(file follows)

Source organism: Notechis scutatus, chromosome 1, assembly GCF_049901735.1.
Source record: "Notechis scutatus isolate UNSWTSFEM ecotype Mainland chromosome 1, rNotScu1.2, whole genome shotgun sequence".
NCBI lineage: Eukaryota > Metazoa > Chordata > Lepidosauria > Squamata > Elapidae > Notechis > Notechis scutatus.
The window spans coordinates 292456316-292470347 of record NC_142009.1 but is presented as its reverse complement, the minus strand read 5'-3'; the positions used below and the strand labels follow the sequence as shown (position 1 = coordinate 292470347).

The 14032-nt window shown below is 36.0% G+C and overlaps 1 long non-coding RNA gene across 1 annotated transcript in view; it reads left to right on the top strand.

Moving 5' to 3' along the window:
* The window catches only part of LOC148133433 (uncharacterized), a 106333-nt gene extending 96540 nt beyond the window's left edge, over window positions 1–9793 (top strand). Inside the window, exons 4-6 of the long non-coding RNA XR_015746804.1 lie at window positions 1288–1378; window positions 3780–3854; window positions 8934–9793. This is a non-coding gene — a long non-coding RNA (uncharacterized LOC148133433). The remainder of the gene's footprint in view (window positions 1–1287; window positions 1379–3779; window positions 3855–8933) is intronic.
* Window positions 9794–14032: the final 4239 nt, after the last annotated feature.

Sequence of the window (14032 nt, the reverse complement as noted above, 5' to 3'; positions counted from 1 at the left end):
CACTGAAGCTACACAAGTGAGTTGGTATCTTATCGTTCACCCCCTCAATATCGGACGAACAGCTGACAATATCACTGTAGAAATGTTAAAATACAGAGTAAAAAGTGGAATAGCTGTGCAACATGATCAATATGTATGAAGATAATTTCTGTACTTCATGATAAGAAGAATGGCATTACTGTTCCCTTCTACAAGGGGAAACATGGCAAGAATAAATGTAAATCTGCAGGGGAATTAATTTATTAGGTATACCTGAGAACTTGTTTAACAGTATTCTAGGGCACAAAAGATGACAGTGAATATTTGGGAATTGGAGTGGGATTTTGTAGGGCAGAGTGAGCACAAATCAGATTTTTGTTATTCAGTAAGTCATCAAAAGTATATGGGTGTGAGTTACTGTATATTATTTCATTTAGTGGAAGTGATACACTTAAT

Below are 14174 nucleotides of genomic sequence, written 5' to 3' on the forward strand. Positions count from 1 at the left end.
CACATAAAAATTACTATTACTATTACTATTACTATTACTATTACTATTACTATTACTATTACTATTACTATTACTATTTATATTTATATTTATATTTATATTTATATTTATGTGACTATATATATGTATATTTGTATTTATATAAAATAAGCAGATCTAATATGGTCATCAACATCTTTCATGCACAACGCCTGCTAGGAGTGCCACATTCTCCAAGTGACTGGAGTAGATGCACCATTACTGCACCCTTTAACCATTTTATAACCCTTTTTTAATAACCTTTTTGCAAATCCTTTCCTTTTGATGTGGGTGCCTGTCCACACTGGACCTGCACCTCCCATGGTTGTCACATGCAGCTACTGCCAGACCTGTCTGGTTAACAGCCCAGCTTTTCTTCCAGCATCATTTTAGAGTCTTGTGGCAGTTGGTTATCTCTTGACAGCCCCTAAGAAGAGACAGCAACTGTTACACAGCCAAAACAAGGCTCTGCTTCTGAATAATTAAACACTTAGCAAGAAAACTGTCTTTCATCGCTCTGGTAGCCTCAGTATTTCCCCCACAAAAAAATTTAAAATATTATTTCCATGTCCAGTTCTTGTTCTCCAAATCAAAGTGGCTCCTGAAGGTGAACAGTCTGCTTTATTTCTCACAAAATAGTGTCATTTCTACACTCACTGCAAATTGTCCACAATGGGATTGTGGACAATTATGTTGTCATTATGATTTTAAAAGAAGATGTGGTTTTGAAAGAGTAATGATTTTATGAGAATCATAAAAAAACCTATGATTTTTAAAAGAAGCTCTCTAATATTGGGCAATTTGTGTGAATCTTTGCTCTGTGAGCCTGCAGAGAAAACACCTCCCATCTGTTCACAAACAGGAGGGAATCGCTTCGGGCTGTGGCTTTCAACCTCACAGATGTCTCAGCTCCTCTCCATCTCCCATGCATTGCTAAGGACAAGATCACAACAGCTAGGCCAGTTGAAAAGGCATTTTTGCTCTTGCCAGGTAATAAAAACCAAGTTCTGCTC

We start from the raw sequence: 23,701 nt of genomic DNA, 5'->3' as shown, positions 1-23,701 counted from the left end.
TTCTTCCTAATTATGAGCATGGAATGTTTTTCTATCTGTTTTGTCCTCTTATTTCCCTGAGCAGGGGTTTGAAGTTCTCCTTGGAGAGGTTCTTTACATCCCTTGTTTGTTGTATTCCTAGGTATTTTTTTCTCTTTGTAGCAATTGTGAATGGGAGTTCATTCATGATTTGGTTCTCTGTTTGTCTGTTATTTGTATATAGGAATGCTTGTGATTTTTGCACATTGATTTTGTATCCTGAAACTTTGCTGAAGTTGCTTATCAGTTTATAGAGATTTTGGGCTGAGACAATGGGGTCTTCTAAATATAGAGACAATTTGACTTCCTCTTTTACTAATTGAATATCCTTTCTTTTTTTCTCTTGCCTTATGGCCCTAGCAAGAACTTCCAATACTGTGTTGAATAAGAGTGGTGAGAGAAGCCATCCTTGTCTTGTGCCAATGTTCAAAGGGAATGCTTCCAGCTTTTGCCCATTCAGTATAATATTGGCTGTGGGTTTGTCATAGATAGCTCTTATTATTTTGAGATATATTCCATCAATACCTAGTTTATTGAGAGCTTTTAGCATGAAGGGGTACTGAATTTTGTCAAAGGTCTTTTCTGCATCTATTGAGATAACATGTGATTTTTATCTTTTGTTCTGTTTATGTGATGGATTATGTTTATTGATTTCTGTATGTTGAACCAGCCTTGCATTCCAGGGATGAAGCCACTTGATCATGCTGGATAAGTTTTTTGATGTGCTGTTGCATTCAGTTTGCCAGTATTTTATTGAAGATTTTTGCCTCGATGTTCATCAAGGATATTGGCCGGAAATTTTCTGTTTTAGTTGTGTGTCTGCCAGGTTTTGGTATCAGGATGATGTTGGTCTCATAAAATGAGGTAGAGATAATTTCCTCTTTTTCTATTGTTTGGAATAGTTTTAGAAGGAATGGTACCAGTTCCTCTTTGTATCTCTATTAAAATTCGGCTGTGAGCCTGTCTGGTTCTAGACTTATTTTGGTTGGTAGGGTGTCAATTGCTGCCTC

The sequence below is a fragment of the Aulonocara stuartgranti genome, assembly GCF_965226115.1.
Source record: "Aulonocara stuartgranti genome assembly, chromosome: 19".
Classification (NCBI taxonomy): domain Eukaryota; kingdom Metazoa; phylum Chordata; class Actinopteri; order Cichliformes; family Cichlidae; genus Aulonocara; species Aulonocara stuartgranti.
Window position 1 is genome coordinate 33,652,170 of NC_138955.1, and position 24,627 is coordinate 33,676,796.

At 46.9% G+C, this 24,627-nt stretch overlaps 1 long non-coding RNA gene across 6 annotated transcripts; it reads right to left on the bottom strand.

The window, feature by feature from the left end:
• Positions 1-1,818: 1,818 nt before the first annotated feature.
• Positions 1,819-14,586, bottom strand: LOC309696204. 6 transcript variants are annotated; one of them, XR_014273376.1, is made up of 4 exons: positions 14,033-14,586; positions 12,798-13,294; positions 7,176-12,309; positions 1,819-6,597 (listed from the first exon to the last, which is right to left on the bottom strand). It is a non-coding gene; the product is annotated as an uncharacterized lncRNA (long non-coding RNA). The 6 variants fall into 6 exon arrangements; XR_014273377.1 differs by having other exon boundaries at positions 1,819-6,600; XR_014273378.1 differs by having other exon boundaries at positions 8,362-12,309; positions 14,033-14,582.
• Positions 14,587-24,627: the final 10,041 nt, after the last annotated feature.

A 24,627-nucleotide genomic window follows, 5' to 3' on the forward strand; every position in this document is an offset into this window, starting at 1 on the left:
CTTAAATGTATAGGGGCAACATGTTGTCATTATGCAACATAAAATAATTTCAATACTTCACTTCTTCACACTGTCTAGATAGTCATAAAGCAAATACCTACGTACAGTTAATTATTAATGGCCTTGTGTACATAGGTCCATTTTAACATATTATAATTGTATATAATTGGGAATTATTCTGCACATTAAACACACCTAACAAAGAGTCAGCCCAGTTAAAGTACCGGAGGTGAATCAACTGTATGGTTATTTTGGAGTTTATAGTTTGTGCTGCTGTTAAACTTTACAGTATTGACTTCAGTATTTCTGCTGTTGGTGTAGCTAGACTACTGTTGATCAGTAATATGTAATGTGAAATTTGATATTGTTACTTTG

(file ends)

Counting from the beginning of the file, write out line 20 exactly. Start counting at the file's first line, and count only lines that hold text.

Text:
The window, feature by feature from the left end: